A look at what’s weird in theaters, on hot-off-the-presses DVDs, and on more distant horizons…

Trailers of new release movies are generally available on the official site links.

Lots of marginally weird stuff appearing in theaters this week, but be sure to scroll all the way down, because it’s a huge week for weird Blu-ray releases…


Dylan Dog: Dead of Night: We mentioned this Hollywoodized bastardization of the surreal supernatural comic that was also the basis for Dellamorte Dellamore [Cemetery Man] as an upcoming cinema lowlight a few weeks ago.  Now it’s finally here—and the producers haven’t allowed critics to screen it before release.  That’s always a good sign, right?  Dylan Dog: Dead of Night Facebook page.


13 Assassins: Epic samurai actioner about assassins planning to take down a cruel noble before he can ascend to the Japanese throne.  Not weird in itself; we mention it because it’s from List laureate Takashi Miike (Visitor Q, Gozu), who’s finally won over mainstream Western critics with this conventionally-styled period outing.  Opening today in Southern California, New York City, and Austin, TX, with scattered showings to follow across the country.  13 Assassins official site.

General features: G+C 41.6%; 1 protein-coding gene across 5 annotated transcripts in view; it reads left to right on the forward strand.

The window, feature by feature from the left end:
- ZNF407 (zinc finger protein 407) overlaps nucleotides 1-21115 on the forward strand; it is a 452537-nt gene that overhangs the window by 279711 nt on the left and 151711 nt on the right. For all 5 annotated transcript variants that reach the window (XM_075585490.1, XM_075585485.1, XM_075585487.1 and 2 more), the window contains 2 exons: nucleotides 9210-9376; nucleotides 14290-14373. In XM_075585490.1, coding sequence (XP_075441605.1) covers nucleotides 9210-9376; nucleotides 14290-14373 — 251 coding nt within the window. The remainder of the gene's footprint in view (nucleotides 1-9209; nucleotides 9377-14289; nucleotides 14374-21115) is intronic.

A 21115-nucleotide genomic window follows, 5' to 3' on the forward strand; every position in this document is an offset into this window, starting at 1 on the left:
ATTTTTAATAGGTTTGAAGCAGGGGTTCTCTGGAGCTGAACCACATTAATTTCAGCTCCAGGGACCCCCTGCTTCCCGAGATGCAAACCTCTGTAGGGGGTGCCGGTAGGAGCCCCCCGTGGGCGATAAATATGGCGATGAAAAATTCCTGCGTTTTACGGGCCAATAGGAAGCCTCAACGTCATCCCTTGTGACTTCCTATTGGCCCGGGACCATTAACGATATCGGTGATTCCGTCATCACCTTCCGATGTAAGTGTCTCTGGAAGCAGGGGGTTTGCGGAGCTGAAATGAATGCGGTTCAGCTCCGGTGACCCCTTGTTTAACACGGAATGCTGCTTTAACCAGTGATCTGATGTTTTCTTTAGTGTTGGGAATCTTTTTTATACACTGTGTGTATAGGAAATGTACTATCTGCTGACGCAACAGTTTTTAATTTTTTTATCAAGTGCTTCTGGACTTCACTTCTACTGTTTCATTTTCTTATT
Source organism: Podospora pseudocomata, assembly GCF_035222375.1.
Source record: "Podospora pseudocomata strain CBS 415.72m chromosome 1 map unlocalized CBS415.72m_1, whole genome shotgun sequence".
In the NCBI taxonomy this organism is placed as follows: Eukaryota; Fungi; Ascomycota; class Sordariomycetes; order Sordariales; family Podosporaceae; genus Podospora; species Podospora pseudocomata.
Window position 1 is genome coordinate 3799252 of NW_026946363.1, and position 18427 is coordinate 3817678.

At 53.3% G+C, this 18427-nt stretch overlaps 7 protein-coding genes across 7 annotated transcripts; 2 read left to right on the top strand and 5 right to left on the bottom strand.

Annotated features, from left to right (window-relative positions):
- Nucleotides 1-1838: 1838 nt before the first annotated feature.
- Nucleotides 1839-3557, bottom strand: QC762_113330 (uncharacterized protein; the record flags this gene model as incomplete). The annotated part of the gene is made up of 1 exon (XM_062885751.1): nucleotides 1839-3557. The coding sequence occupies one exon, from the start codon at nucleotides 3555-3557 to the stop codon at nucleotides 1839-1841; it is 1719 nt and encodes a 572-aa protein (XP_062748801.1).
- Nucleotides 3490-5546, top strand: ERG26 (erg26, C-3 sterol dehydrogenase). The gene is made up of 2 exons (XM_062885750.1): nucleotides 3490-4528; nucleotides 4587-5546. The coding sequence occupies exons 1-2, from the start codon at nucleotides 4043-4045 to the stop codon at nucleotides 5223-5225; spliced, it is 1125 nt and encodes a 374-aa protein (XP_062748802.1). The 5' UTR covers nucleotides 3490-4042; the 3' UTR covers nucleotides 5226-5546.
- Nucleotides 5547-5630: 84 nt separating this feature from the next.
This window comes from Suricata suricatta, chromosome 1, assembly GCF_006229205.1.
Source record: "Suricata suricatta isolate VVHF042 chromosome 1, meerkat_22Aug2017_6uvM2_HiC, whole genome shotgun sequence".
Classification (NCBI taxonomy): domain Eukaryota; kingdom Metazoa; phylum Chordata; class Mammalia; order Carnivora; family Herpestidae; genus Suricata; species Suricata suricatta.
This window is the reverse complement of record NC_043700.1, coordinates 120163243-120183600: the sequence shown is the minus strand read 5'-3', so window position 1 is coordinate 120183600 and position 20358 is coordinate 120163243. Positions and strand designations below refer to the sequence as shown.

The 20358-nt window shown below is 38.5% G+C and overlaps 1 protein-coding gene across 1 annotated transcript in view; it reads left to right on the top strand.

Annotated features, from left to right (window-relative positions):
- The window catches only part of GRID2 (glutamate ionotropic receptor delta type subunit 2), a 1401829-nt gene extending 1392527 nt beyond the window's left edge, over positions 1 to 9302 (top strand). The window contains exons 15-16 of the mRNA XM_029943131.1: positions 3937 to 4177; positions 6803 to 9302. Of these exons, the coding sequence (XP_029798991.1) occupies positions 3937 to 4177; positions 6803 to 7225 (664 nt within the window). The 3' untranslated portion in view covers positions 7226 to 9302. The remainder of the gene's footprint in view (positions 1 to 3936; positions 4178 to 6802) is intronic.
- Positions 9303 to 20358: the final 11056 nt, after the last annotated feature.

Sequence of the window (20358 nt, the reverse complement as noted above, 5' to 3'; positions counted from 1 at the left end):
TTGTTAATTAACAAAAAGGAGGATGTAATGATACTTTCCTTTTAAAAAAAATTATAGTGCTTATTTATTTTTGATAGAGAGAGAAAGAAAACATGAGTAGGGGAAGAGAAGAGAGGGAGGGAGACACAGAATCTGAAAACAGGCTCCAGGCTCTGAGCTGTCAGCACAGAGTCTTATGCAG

The Arbor (2010): Experimental documentary about English playwright Andrea Dunbar wherein professional actors lip-synch recordings of actual people.  It’s not clear what purpose this “verbatim theater” technique serves, but critics have been eating it up, probably more because Dunbar’s underlying story is compelling than because of the formal experimentation.  Playing at the Film Forum in Manhattan.  The Arbor at the Film Forum.

Cave of Forgotten Dreams (2010): Sticking to this week’s theme of weird directors garnering praise for their mainstream efforts, Werner Herzog strikes critical gold with this documentary about an expedition to the Chauvet caves in France, home to the world’s oldest prehistoric paintings.  Originally filmed in 3-D but you may be able to catch it in vanilla dimensions as well.  Cave of Forgotten Dreams official Facebook site.

Pocong Mandi Goyang Pinggul: Via the miracle of intercutting, a hopping transvestite ghost bride (or something) stars alongside American pornstress Sasha Grey (late of Smash Cut) in this bizarre looking cut-n-paste Indonesian horror/comedy. According to the broken English news site 1001zones, Indonesian Islamic extremists are in an uproar about this release: “Indonesia is full of good people and why should make a porn movie, look for kosher food in a way,” threatened (?) a spokesman for the Islamic Defenders Front. Opening in Jakarta, domestic dates doubtful. I recommend everyone visit Sasha Grey’s Facebook page and support our petition for her to use her influence to ensure this gets a proper Region 1 DVD release.

Sympathy for Delicious: We’re not quite sure what to think of the synopsis for actor Mark Ruffalo‘s directorial debut: it’s about a paralyzed DJ who becomes a faith healer for a rock band.  Is it a satire, or inspirational allegory?  Critics who’ve actually seen it seem confused, too; Slant magazine calls it “an odd mishmash that leads to some headscratchingly bizarre moments…” That sounds kind of promising to us.  Sympathy for Delicious official site.

SCREENINGS (reRun Gastropub, New York City):